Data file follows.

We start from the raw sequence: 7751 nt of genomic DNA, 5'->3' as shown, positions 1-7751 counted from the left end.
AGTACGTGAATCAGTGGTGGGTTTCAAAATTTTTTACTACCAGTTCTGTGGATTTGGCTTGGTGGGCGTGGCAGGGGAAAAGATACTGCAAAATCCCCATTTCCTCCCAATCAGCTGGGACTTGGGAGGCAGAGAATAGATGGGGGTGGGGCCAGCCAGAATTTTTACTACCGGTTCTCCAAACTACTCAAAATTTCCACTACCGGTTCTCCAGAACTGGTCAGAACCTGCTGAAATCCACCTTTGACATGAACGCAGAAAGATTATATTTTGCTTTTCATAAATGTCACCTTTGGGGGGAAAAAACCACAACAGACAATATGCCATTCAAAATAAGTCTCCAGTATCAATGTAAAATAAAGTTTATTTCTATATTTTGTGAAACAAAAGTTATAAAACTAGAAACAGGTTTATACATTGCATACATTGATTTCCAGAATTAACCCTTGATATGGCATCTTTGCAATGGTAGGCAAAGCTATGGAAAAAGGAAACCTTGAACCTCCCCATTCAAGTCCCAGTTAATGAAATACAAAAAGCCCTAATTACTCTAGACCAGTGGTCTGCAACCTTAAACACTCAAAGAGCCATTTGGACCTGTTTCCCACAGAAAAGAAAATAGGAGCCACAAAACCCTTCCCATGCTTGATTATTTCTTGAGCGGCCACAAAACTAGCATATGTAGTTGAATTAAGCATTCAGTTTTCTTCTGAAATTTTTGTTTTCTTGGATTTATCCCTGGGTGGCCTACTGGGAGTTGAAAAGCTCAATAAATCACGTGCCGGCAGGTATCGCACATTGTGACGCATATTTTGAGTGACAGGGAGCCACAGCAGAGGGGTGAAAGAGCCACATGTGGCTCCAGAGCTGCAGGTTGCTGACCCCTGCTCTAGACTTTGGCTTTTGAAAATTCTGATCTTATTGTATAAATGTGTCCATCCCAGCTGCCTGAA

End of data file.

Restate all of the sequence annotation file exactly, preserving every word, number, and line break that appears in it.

We start from the raw sequence: 7751 nt of genomic DNA, 5'->3' as shown, positions 1-7751 counted from the left end.
AGTACGTGAATCAGTGGTGGGTTTCAAAATTTTTTACTACCAGTTCTGTGGATTTGGCTTGGTGGGCGTGGCAGGGGAAAAGATACTGCAAAATCCCCATTTCCTCCCAATCAGCTGGGACTTGGGAGGCAGAGAATAGATGGGGGTGGGGCCAGCCAGAATTTTTACTACCGGTTCTCCAAACTACTCAAAATTTCCACTACCGGTTCTCCAGAACTGGTCAGAACCTGCTGAAATCCACCTTTGACATGAACGCAGAAAGATTATATTTTGCTTTTCATAAATGTCACCTTTGGGGGGAAAAAACCACAACAGACAATATGCCATTCAAAATAAGTCTCCAGTATCAATGTAAAATAAAGTTTATTTCTATATTTTGTGAAACAAAAGTTATAAAACTAGAAACAGGTTTATACATTGCATACATTGATTTCCAGAATTAACCCTTGATATGGCATCTTTGCAATGGTAGGCAAAGCTATGGAAAAAGGAAACCTTGAACCTCCCCATTCAAGTCCCAGTTAATGAAATACAAAAAGCCCTAATTACTCTAGACCAGTGGTCTGCAACCTTAAACACTCAAAGAGCCATTTGGACCTGTTTCCCACAGAAAAGAAAATAGGAGCCACAAAACCCTTCCCATGCTTGATTATTTCTTGAGCGGCCACAAAACTAGCATATGTAGTTGAATTAAGCATTCAGTTTTCTTCTGAAATTTTTGTTTTCTTGGATTTATCCCTGGGTGGCCTACTGGGAGTTGAAAAGCTCAATAAATCACGTGCCGGCAGGTATCGCACATTGTGACGCATATTTTGAGTGACAGGGAGCCACAGCAGAGGGGTGAAAGAGCCACATGTGGCTCCAGAGCTGCAGGTTGCTGACCCCTGCTCTAGACTTTGGCTTTTGAAAATTCTGATCTTATTGTATAAATGTGTCCATCCCAGCTGCCTGAA